We make jokes about how we have no energy to do simple things. 

As if it’s funny that we can’t see our friends because we can’t even drag ourselves from between stale sheets.

Continue reading “Transition”



Heavy wings cracking behind her ribs, feathers plucked and rising into her throat. She chokes and doubles over. White hot memories flooding down her cheeks, she locks her jaw tight until it forms black spots in her eyes and shoots pain through her head. 

“Take it away,” she begs to the ethereal father that stands at her side with a sad smile on his lips.

Her grasp is like iron on the pain and he is gentle to tug it away. 

“Let it go,” he whispers.

He would not force it from her hands. Not when he knows she is not ready to lose the shape of its pain carved into her chest. The bird squawks in panic, too large for its confinement and it beats on her ribs with its powerful wings. The sound of cracking bones shoots white lightning through her abdomen. She falls to her knees, crying out as the anguish seems to drown her. Weight on her shoulders pulls her further into the dirt and she can’t lift her head.

An old voice rears up, raw with age after so long staying silent. It whispers and laughs, reminding her of a time when blood would lay the beast to rest. Carve into her flesh and still its wings. It’d be so easy. So simple.

But that voice gained too much power when she used to listen, it would kill her if she gave in one last time. She can’t do this on her own.

“Take it away,” she begs once more, sobbing and hiccuping, choking on the feathers clogged in her throat.

Terror curling into her collarbone like a centipede as she fought down the itch in her fingers. Don’t reach for knives. Don’t reach for razors. Don’t listen to it. 

She has to remember she still has the strength to deny those cravings. Even if she does it with fragile willpower flapping like a torn flag.

“Let it go,” he came again, one hand rubbing soothing circles on her back, the other gently tugging on that pain clutched in her grip.

“I can’t take from you what you won’t release.”

The bird is prying open her ribcage, snapping bones as it struggles and she can’t understand what he’s saying. It doesn’t make any sense. How does she release it if it’s going to kill her? It’ll tear through her belly and leave her empty, bleeding. She is so tired of cleaning up blood. Those days should be long behind her, shouldn’t they?

He knew these thoughts, kneeling down to her crumpled form and he pulled her into his arms. He guided her head to his shoulder and he hummed gentle in her ear.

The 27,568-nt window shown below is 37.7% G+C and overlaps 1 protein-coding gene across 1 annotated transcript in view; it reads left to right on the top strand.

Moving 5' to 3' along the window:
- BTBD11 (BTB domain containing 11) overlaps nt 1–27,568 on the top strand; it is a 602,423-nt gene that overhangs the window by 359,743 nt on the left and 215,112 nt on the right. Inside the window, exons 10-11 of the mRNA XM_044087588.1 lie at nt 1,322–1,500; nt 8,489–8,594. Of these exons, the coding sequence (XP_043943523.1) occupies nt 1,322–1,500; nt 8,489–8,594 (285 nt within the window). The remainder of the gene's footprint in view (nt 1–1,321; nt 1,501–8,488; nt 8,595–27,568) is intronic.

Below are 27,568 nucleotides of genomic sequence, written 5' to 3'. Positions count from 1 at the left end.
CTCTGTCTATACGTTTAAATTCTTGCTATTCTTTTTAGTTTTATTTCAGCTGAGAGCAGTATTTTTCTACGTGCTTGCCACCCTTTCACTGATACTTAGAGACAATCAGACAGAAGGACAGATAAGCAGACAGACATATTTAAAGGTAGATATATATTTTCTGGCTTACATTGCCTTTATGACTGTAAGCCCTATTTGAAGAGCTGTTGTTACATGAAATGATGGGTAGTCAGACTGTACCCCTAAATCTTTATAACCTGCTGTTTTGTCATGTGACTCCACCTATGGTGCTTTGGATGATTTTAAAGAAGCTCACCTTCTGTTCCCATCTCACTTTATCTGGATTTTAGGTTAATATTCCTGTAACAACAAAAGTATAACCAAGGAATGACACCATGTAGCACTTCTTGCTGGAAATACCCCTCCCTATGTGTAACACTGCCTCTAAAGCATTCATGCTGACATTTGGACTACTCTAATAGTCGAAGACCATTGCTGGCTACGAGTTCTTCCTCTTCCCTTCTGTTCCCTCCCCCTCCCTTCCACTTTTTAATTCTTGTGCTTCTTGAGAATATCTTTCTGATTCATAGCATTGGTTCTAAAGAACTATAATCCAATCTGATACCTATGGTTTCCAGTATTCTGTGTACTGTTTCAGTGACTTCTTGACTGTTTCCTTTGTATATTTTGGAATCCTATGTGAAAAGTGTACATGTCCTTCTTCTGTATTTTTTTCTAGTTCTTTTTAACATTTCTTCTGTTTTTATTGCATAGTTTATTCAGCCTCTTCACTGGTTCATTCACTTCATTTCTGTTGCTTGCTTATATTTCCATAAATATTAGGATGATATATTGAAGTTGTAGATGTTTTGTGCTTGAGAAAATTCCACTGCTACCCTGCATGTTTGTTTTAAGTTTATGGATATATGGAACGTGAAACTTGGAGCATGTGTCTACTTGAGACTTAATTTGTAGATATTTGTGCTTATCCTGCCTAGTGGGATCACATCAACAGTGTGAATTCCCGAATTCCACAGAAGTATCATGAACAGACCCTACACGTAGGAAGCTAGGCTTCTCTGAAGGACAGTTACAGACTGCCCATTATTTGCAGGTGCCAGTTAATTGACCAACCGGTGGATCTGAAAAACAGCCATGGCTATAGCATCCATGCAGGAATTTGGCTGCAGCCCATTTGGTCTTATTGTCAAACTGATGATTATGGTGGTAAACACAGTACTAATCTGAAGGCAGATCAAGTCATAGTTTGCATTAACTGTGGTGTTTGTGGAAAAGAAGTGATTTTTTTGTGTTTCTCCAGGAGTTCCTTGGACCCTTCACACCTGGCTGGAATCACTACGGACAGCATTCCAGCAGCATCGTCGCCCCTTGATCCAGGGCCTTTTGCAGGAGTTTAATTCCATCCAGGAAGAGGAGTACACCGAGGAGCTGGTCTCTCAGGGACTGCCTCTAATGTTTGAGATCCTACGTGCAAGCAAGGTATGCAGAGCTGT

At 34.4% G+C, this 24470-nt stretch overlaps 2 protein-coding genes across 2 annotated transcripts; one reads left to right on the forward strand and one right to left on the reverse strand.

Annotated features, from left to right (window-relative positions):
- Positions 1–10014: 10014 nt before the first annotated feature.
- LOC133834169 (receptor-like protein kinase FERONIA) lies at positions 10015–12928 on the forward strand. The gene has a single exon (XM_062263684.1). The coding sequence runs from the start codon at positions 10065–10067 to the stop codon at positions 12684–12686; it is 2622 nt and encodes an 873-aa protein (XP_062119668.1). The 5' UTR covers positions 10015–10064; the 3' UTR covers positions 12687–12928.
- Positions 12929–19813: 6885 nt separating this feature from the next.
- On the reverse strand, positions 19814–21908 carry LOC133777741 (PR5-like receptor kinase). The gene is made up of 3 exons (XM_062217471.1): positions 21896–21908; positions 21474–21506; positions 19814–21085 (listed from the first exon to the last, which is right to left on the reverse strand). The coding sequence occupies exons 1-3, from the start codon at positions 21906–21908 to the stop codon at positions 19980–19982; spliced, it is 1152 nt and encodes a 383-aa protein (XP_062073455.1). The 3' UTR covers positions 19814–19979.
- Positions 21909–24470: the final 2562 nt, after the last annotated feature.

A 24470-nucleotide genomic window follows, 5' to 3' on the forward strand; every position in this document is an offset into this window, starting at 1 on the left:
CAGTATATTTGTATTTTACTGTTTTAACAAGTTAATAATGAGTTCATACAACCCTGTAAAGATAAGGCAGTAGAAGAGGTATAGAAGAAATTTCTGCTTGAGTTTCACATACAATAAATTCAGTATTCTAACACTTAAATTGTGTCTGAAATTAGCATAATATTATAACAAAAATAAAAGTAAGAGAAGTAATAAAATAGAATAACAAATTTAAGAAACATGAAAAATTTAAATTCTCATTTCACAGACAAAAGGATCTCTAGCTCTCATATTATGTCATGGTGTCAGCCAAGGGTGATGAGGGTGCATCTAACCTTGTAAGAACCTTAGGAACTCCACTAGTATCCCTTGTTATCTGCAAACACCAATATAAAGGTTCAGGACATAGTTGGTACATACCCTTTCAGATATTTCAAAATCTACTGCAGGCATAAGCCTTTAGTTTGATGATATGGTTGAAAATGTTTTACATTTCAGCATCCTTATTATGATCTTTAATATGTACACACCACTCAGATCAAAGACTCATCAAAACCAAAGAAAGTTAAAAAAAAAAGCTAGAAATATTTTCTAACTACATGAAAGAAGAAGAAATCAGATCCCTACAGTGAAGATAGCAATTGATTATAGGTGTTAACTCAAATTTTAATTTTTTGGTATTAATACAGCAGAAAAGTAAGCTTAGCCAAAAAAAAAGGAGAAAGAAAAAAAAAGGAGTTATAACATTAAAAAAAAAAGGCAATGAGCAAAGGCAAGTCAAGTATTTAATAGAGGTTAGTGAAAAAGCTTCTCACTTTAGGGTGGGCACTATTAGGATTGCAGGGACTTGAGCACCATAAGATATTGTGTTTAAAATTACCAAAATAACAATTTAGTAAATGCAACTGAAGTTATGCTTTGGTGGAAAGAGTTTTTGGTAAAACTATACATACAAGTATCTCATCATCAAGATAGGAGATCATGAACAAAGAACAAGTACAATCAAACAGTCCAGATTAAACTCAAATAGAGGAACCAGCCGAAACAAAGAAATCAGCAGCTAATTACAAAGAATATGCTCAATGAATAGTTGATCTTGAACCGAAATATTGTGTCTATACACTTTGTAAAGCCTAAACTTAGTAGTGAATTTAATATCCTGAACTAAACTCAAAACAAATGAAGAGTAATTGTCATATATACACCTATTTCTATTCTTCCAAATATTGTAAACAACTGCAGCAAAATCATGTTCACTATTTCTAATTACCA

“If you let me have it, it can’t hurt you any longer,” he assures her. “It won’t kill you. It won’t keep breaking your ribs and it won’t rip open your flesh. I can remove it from you if you would just trust it to me.”

But her ribs were floating in pieces inside her chest and the memories were screaming down her cheeks and she couldn’t breathe. Black came over her vision. 

“How do I do that then,” she inquired, her lips trembling around the words.

“Stop fighting it. You’re holding on trying to invoke a bruise on it but it’s breaking you apart,” was all he said.

She came still.

She breathed deep, ignoring the way it tried to run from her lungs. One more breath and it did not fight, it rushed to fill her.

She remained still, the tears neverending.

“I love you,” he whispered as he pulled loose the bird and its pain and the wretched remains of its struggle.

He placed new bones inside her chest. He healed the wounds that its claws had carved out, and he pressed a soft kiss to the side of her head. Warmth settled into her belly like a bowl of syrup had been dripped down inside, filling her up until she thought the sun itself found its home inside her. Light spilled from beneath her skin, casting a glow that drew away the tired circles under eyes and the bruises in her belly her harsh fingers had dug in. Nothing remained of her raging nightmare roaring only a moment before. All was peace and warm.

And she cried fresh tears, this time of the joy that came from silence inside her.

She never knew love could be so strong. 

But how could she know its full extent when she never wanted to trust in its power?

Now, though… now she understands that she is made whole by her father’s love. 

A Fool by Choice

Another English project for the housemate, converting a poem into a short story. As a disclaimer: the original poem, lines taken from that poem, and the key themes of this story belong to the original artist. My work is in the conversion into a short story, and the character of Death.

Poem converted: The Love Song of J Alfred Prufrock by T. S. Eliot

            It felt strange to not be alone, but he could hardly say it was an unwelcome change.

“Come then,” the elderly man whispered as he shrugged on his morning coat and pulled up the collar to brush his chin. Continue reading “A Fool by Choice”

And So She Walked

               And so she walked. Her legs trembled, clothes barely held in tattered rags off her weak shoulders. Skin and bones, she was like a walking, living corpse that had died of disease and plague, and rose again; a nightmare. Her pale brown hair, once beautiful and full, thick, curling, now a rat’s nest of knots and grime. Her pale eyes searched the skies with no hope as they shrunk into their sockets quietly and shy.

                She held her hands cupped before her as if holding a child, but draped across them was no infant; a grey piece of cloth, soft and threadbare, swaying in the breeze to flap at the end like a bird. Continue reading “And So She Walked”